On Saturday (June 21, 2014), Yara Sallam, featured in TFW last year as a Feminist We Love, was arrested by Egyptian authorities while participating in a peaceful demonstration calling for the repeal of the Protest and Public Assembly Law (Law 107), which gives officials the discretion to ban any protest without justification. The law also allows police officers to forcibly disperse any protest, and sets heavy prison sentences for peaceful protest and expression.
Yara was arrested along with six other women: Sanaa Seif, Hanan Mustafa Mohamed, Salwa Mihriz, Samar Ibrahim, Nahid Sherif (known as Nahid Bebo), Fikreya Mohamed (known as Rania El-Sheikh), and 15 other activists. They are expected to appear in Court on June 28.
On June 24, the women human rights defenders were suddenly transferred from the Second Tagamo Police Station to the infamous Qanater prison on the outskirts of Cairo, without explanation. Their male counterparts were transferred to Tora prison south of Cairo.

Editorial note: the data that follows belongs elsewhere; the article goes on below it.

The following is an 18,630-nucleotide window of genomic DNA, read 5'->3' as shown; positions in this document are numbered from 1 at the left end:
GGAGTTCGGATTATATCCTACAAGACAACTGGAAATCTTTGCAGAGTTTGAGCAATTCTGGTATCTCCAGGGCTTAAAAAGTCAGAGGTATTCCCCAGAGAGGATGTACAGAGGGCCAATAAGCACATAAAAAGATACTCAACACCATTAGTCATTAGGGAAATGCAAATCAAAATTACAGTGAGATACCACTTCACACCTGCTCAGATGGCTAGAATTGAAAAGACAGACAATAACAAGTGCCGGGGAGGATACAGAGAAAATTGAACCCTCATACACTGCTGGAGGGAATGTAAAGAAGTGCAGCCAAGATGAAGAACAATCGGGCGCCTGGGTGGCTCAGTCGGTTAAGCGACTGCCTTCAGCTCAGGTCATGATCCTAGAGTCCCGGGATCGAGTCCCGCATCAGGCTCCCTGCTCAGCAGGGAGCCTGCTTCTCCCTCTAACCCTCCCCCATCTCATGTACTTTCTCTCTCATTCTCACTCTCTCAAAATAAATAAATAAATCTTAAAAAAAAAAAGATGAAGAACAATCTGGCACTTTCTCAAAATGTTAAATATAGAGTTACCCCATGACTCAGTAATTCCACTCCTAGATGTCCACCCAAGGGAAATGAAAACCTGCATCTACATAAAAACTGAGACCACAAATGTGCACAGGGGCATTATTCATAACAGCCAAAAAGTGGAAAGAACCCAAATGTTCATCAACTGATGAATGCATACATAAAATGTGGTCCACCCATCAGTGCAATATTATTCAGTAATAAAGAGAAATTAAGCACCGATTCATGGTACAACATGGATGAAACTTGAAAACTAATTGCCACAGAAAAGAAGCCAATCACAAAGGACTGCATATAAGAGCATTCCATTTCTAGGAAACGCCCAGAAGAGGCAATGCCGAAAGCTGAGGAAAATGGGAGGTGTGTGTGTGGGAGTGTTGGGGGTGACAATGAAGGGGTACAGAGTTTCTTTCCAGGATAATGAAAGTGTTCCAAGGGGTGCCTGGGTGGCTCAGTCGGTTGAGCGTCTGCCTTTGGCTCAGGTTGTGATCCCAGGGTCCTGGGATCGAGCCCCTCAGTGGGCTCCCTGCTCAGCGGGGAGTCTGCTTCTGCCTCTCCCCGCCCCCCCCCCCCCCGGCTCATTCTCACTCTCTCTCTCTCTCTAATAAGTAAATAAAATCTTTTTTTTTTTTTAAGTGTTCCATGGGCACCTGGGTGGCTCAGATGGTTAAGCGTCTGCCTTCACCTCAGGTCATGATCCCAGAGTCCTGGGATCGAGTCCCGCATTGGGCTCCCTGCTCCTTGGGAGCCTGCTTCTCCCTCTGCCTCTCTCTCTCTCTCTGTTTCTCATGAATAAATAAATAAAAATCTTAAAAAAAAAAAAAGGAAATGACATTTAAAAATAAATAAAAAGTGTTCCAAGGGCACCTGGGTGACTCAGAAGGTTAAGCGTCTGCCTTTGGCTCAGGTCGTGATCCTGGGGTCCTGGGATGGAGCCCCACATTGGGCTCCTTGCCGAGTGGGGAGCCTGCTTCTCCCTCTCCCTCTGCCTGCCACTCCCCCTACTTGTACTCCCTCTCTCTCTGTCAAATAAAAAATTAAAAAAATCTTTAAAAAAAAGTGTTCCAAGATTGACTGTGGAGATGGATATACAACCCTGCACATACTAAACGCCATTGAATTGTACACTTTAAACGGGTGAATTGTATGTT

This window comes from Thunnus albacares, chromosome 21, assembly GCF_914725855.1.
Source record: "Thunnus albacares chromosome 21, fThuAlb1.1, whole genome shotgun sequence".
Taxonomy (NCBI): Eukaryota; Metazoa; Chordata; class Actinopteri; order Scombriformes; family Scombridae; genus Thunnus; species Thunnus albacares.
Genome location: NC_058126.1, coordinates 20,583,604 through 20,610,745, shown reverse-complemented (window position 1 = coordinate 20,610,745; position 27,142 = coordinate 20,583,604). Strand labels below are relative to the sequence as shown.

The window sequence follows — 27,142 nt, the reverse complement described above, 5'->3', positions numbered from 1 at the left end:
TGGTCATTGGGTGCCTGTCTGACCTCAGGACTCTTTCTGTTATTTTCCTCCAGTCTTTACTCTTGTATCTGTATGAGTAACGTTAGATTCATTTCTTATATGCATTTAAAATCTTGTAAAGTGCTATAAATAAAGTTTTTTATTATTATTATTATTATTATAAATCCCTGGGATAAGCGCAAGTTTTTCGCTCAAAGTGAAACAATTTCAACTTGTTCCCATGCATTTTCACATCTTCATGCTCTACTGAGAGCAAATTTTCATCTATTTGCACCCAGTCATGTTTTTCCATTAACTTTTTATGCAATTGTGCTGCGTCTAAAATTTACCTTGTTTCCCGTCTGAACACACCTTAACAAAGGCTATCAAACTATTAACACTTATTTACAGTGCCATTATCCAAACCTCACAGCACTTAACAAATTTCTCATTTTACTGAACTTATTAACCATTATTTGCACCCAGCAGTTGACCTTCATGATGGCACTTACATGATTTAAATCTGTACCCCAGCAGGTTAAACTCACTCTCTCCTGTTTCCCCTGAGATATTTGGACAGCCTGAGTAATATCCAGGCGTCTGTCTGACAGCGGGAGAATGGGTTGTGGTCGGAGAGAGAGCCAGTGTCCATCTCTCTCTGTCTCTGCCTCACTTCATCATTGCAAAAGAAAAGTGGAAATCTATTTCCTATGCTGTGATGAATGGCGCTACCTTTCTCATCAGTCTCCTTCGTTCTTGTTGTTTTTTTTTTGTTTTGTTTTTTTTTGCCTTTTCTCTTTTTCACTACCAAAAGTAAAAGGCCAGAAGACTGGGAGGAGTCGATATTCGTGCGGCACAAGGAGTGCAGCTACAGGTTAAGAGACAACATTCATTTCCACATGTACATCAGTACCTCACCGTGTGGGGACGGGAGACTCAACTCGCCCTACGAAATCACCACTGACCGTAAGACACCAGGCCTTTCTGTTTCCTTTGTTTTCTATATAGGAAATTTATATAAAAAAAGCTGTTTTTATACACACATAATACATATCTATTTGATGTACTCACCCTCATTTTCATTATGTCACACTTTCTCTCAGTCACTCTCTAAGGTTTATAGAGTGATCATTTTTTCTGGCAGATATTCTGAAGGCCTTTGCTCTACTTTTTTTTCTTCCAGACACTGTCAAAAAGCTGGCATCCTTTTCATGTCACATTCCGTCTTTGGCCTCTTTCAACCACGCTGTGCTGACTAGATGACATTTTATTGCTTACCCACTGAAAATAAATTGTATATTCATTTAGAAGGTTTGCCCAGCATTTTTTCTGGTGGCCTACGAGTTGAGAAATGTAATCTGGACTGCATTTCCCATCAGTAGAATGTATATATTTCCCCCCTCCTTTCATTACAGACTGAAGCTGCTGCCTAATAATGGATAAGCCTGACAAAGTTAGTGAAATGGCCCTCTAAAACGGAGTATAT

Feminists and activists around the world have joined efforts to demand the immediate and unconditional release of the 22 as well as all political prisoners.
In our interview with her, Yara Sallam said this: “Solidarity is not only important in terms of having a collective feeling of support that we are all fighting for the same cause, to end patriarchy, but also because we all know different tools and have different skills. What African feminists, and other feminists across the globe, can do is to pressure the Egyptian government (through sending urgent appeals, hold protests or other forms of pressure) to let them know that there are other feminists watching out for their sisters and supporting them. Another important aspect is that we all need to learn from each other, I believe that we in Egypt have a lot to learn from our African sisters, and also from the experience of other feminists, like in Latin America, about tools they used, and success and failure stories.”
The Feminist Wire stands in solidarity with our sisters in Egypt. #FreeYara #NoProtestLaw